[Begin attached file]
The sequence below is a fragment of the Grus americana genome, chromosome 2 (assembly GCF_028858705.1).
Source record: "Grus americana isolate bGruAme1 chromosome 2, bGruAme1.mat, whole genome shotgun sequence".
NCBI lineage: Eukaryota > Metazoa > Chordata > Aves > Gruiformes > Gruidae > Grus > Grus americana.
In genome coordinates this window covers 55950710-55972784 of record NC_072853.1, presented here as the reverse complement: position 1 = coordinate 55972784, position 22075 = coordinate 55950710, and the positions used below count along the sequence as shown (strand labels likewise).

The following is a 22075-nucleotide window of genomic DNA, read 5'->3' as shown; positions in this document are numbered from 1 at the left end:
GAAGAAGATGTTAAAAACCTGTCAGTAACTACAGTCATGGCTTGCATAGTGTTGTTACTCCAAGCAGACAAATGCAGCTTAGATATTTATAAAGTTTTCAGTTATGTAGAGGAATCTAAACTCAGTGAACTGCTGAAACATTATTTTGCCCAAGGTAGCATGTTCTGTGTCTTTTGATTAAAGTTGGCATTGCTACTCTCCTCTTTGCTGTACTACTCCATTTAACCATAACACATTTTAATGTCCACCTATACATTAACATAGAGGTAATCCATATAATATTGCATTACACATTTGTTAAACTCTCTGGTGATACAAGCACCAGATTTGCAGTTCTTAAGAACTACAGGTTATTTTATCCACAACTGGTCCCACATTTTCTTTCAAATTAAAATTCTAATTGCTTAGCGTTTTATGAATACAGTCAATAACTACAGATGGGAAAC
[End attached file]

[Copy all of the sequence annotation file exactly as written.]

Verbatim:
The sequence below is a fragment of the Grus americana genome, chromosome 2 (assembly GCF_028858705.1).
Source record: "Grus americana isolate bGruAme1 chromosome 2, bGruAme1.mat, whole genome shotgun sequence".
NCBI lineage: Eukaryota > Metazoa > Chordata > Aves > Gruiformes > Gruidae > Grus > Grus americana.
In genome coordinates this window covers 55950710-55972784 of record NC_072853.1, presented here as the reverse complement: position 1 = coordinate 55972784, position 22075 = coordinate 55950710, and the positions used below count along the sequence as shown (strand labels likewise).

The following is a 22075-nucleotide window of genomic DNA, read 5'->3' as shown; positions in this document are numbered from 1 at the left end:
GAAGAAGATGTTAAAAACCTGTCAGTAACTACAGTCATGGCTTGCATAGTGTTGTTACTCCAAGCAGACAAATGCAGCTTAGATATTTATAAAGTTTTCAGTTATGTAGAGGAATCTAAACTCAGTGAACTGCTGAAACATTATTTTGCCCAAGGTAGCATGTTCTGTGTCTTTTGATTAAAGTTGGCATTGCTACTCTCCTCTTTGCTGTACTACTCCATTTAACCATAACACATTTTAATGTCCACCTATACATTAACATAGAGGTAATCCATATAATATTGCATTACACATTTGTTAAACTCTCTGGTGATACAAGCACCAGATTTGCAGTTCTTAAGAACTACAGGTTATTTTATCCACAACTGGTCCCACATTTTCTTTCAAATTAAAATTCTAATTGCTTAGCGTTTTATGAATACAGTCAATAACTACAGATGGGAAAC